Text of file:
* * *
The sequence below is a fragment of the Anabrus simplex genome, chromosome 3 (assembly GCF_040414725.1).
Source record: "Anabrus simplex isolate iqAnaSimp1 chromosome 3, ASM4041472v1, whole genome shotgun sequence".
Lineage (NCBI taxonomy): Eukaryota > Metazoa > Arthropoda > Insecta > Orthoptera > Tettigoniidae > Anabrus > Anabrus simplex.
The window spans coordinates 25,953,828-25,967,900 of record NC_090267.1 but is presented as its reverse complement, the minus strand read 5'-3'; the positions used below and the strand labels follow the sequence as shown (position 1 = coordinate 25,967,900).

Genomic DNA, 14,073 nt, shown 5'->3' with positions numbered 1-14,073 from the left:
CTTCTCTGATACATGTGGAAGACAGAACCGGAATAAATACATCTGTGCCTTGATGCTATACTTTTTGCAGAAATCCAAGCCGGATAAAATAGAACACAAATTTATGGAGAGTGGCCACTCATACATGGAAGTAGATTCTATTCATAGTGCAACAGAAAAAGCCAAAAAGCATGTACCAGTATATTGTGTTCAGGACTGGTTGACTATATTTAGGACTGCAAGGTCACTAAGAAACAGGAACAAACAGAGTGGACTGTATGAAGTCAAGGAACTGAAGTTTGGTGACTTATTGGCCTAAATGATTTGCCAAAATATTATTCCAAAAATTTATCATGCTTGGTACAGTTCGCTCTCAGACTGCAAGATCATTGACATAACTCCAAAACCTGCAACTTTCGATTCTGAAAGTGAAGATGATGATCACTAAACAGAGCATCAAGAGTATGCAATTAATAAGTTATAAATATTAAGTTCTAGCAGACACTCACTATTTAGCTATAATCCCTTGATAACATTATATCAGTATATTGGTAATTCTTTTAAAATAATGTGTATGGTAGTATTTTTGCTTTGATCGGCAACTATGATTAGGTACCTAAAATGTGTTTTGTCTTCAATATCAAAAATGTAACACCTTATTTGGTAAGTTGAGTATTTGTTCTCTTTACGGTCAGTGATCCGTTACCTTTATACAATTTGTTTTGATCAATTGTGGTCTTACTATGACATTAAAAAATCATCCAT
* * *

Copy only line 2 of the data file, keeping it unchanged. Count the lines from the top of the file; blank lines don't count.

Source record: "Anabrus simplex isolate iqAnaSimp1 chromosome 3, ASM4041472v1, whole genome shotgun sequence".